/Ryan Faulhaber/series/cool emacs things

Cool Emacs Things

Cool Emacs Things: Dired

Today we continue my ongoing series on Emacs with a feature of Emacs that feels genuinely magical: Dired. One of the first things I did when I became a Linux user was to learn how to use the terminal. The terminal is an indispensable tool in the Unix world broadly because of its versatility. I got to a point where I used the terminal so heavily that eventually on Linux I stopped installing file explorers, and on macOS I had entire directories that never had those annoying .

Cool Emacs Things: Magit

This is part of an ongoing series where I talk about the little things that make Emacs a nice editor. Today’s entry: Magit, a Git interface for Emacs. I’m not much of a Git client person myself. I don’t use or particularly like Sourcetree or GitKraken. VS Code and JetBrains IDEs have some nice features, especially when it comes to merging and rebasing, but they’re still not quite like Magit.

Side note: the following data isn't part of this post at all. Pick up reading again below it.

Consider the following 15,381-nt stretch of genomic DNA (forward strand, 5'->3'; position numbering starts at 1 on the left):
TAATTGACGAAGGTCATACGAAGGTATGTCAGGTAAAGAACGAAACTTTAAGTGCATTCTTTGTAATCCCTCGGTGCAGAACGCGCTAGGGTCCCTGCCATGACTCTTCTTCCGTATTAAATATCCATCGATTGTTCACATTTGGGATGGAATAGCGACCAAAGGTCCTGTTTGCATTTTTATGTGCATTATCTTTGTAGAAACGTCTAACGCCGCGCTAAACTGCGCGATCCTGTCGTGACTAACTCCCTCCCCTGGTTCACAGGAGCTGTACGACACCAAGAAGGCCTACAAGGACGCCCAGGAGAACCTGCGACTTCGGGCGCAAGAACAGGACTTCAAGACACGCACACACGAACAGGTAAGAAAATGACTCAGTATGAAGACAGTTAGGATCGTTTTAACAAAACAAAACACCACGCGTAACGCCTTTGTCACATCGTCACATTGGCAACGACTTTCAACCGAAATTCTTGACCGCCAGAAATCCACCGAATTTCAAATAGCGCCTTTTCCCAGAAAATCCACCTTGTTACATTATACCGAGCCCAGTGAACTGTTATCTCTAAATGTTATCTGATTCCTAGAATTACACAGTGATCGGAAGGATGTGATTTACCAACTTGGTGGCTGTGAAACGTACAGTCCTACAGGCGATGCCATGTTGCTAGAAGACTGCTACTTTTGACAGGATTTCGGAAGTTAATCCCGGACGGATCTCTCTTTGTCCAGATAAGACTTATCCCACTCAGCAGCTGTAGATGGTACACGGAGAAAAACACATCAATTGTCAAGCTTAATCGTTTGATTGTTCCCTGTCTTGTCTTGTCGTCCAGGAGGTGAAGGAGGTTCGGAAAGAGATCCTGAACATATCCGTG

Cool Emacs Things: Edit Files Over SSH

This is the first installment of an indefinite series calling (in lieu of a better name) “Cool Emacs Things,” little things about Emacs that makes it a very handy editor. Today’s entry: Editing files over SSH. This was something I discovered recently by accident. I run a private email server and the IMAP portion of the server is handled by Dovecot. Dovecot is great but by default the configuration is spread across dozens of files, and, while trying to tediously edit multiple files over SSH in Vim, I thought, “Wouldn’t it be nice if I could do this with Emacs?